The Alley Theatre in Houston, Texas has employed a resident acting company since Nina Vance founded the organization in 1947. Vance, who led the theater until her death in 1980, employed a loose-knit group of actors each season. She called these performers her “family.” Vance wanted to embed the Alley in the cultural life of Houston, so she hired actors who lived in the community. In 1989, Gregory Boyd became the Artistic Director. Boyd’s career in the regional theater began under the mentorship of prominent regional theater directors, such as William Ball. Boyd shared Ball’s dedication to maintaining resident companies and prioritized the artistic development of the actor through his or her work in an ensemble. Boyd brought that artistic vision with him to the Alley and formalized the Alley’s resident acting company. As of 2014, the Alley was one of the few regional theaters that still employed a resident acting company. The Alley’s commitment to its resident acting company was not only an outgrowth of Boyd’s artistic vision but also the result of staunch support from the Alley Board of Directors and a dedication to Nina Vance’s legacy.
Maintaining a resident acting company was a central ideal in the growth of the regional theater movement. Many of the early flagship theatres like the Alley established similar ensembles at the theater's founding. Zelda Fichandler founded hers in 1950 at Arena Stage. The 1960s brought Tyrone Guthrie’s at the Guthrie Theatre and William Ball’s at the American Conservatory Theatre. Over the past several decades, however, most major regional theater leadership teams abandoned the resident company model, arguing that a permanent ensemble impeded the director’s artistic vision, bored audiences by constraining choices in casting and was too expensive to support. For Boyd, disbanding an acting company for these reasons was “shameful and, I think, tragic” as he believed that ensemble work enhanced the craft of acting and left ample opportunity for theatrical vision. In the early 2000s, though, financial stress forced the Alley to consider disbanding the resident acting company to save money. “If the Alley no longer had a resident company of actors,” said Roger Plank, Chair of the Alley board, “for me, it wouldn’t be worth being a part of. I would resign from the Board.” The theater was at a crossroads and needed to decide if this founding principle was worth bringing into a new era.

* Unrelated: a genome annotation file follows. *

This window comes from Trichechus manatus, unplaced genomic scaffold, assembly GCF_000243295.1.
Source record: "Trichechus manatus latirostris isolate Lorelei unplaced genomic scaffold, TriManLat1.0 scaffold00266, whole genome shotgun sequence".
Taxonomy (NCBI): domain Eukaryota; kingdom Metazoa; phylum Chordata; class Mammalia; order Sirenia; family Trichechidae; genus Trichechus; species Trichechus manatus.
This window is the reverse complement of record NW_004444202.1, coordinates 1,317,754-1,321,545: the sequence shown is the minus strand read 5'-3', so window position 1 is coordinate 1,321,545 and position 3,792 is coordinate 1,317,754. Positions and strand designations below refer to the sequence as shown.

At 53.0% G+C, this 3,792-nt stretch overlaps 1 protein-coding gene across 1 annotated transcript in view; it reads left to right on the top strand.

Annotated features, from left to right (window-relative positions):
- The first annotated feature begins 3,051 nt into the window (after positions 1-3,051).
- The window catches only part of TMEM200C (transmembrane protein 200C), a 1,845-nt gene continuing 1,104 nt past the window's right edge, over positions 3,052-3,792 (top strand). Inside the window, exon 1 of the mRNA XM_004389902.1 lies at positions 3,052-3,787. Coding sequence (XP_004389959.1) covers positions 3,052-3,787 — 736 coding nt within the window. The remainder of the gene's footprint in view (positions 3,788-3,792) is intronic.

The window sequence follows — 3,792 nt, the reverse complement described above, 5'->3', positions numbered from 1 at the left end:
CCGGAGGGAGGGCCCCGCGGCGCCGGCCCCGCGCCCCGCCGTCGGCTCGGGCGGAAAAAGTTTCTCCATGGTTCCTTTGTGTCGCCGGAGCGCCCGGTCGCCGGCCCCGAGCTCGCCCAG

Publication Date: 2014 - 05 -15
Suggested Citation: Lauren Wainwright, "Alley Theatre: Dedication to a Resident Acting Company (2014)," Yale Theater Management Knowledge Base Case Study #YSD-HIST-1, May 15, 2014
Keywords: Houston, Texas, Leadership, Mission, Organizational Culture, Organizational Direction, Theater, Resource Allocation
Teaching Note: No